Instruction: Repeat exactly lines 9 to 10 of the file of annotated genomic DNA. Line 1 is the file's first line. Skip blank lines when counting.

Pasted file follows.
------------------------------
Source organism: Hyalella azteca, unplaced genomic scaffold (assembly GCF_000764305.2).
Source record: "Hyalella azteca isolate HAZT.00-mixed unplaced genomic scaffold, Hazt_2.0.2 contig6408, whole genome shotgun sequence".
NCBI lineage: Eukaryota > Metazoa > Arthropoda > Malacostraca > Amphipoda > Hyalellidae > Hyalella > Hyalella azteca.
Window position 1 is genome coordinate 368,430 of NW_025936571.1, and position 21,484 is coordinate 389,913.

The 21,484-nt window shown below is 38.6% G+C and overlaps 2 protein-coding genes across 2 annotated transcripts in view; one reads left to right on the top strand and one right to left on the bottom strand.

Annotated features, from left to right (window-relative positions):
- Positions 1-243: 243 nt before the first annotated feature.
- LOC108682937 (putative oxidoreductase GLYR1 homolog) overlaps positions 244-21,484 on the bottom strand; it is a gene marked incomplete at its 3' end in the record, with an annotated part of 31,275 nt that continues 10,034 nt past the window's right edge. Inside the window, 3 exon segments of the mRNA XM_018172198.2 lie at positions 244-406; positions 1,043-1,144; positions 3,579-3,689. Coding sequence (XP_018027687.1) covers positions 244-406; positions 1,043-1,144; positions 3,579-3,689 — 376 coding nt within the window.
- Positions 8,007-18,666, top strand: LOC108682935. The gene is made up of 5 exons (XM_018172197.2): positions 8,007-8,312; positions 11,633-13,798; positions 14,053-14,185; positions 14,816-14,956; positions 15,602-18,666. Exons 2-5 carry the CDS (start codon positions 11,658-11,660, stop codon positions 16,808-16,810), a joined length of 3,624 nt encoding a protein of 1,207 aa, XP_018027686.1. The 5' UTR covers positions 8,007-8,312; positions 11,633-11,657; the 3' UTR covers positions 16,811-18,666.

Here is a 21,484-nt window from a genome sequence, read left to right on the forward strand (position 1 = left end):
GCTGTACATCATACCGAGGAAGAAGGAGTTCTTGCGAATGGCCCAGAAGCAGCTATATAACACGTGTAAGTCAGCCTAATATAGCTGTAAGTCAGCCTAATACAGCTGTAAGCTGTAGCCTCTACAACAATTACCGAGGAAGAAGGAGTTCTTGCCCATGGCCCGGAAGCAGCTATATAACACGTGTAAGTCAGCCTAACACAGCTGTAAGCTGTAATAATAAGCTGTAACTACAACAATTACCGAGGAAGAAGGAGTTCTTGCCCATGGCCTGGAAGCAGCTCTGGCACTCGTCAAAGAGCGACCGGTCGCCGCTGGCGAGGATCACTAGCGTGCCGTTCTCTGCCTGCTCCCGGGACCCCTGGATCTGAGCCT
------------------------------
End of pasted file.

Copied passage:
- Positions 8,007-18,666, top strand: LOC108682935. The gene is made up of 5 exons (XM_018172197.2): positions 8,007-8,312; positions 11,633-13,798; positions 14,053-14,185; positions 14,816-14,956; positions 15,602-18,666. Exons 2-5 carry the CDS (start codon positions 11,658-11,660, stop codon positions 16,808-16,810), a joined length of 3,624 nt encoding a protein of 1,207 aa, XP_018027686.1. The 5' UTR covers positions 8,007-8,312; positions 11,633-11,657; the 3' UTR covers positions 16,811-18,666.

Here is a 21,484-nt window from a genome sequence, read left to right on the forward strand (position 1 = left end):